Encrochat defendants facing life over 3 conspiracy to murder charges facing no legal representation


TWO EncroChat defendants each charged with three conspiracy to murder charges could be left with no legal representation, a court heard today.

Edward Jarvis, 56, and Michael Earle, 45, have denied charges of conspiracy to murder, class A drug supply and blackmail.

Last Thursday Jarvis was told by his legal team they could no longer represent him, as revealed by Essex News and Investigations, and the case was adjourned until today to allow him time to find new lawyers.

At Manchester Crown Court today, Judge Mr Justice Ian Dove was told by a new solicitor he could take Jarvis on, but he would need between six and nine months to prepare for the trial.

Last Thursday, Jarvis had pleaded with Judge Dove to allow him "to have a fair trial."

However, Judge Dove refused any more adjournments, saying safeguards could be put in place if Jarvis had to represent himself in court.

The court heard that Jarvis' barristers Michael Bromley-Martin QC and Joanne Cecil stood down from the case after they were heavily criticised by Judge Dove (below) for failing to get an expert witness report about the reliability of EncroChat message evidence ready in time.

They had elected to draft the report after the conclusion of a separate challenge in a criminal trial and another challenge about EncroChat evidence which has been made to the Investigatory Powers Tribunal (IPT) with a ruling not expected until the Spring.

Judge Dove said this had created unnecessary delays to the criminal trial.

But, Mr Bromley-Martin had claimed that they had pulled out following advice from the Bar Standards Board (BSB), the barrister's regulatory body, something Judge Dove said he found difficult to accept.

Matthew Ryder QC, the Deputy Mayor of London for Social Integration, Social Mobility and Community Engagement, who is representing Earle, today said he had received the same criticism from Judge Dove, over the expert witness report, and the same advice from the BSB.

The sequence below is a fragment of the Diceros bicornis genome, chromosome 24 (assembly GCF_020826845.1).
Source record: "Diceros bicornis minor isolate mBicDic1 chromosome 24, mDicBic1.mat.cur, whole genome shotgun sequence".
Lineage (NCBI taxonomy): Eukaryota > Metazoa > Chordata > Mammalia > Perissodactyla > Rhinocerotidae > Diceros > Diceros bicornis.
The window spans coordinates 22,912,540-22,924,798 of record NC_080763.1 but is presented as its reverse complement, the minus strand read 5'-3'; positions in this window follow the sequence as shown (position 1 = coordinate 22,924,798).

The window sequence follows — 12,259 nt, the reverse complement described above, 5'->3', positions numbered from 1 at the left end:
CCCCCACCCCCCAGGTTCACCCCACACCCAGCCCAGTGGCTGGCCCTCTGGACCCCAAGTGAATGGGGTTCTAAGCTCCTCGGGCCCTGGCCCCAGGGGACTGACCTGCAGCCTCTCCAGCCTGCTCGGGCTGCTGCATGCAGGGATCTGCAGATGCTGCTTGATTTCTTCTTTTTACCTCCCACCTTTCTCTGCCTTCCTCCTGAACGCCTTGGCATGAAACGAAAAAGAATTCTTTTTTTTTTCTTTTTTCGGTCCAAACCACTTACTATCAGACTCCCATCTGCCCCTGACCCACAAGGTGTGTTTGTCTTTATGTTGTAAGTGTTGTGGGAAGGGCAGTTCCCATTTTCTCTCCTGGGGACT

He said his legal team may also have to walk away if the adjournment was not granted to allow the expert witness report to be prepared.

In scenes rarely witnessed in a criminal trial, Mr Ryder (above) urged Judge Dove to reconsider his position.

He argued that if representing himself, Jarvis would have to wade through ten lever arch files of unused material on top of all the evidence put forward by the prosecution in the case.

He said: "The man on trial is facing life imprisonment and there is no suggestion by anyone in this court that he does not have a lawyer through any fault of his own.

"My lord I, urge you as strongly as possible as I can, to reflect on going down this path.

"As a member of the bar for 30 years, I feel obligated to tell My Lord it is a step that should not be taken at this point.

If My Lord goes down that path, it is a decision for My Lord to take, but I say with the utmost respect, I will need time to discuss this with Mr Earle."

He said that his team may be left in the same position as Jarvis'.

Mr Ryder said: "I will have to take advice and would like to see the transcript of the ruling from November 18.

"My client can't have a fair trial without that expert evidence, so yes, we are still considering withdrawing.

"I need time to digest it, I have got a client who faces conspiracy to murder times three.

He also said that Judge Dove had refused the adjournment without first considering if any other lawyers could have been instructed by Jarvis, who could have got the report done earlier. Mr Ryder also called on the prosecution to say if they felt Jarvis could have a fair trial without legal representation.

He added: "If the CPS thinks he (Jarvis) can have a fair trial unrepresented then he (Mr Leach) should say or if they are neutral.

"I don't think they think he can or agree with your honour's position, so if I am wrong in this, he should say."

Alexander Leach QC, representing the CPS, said Jarvis was still missing several case papers, including the sequence of events for the conspiracy to murders.

He said: "The prosecution's 7,500 pages can be provided (to Jarvis) tomorrow, but the unused material will take longer."

He said Jarvis would be able to take some of the papers between court and prison each day and may be able to get access to a justice laptop, where evidence is uploaded, if he feels able to use one.

The case was adjourned until tomorrow for Mr Ryder to make a final decision on representing Earle.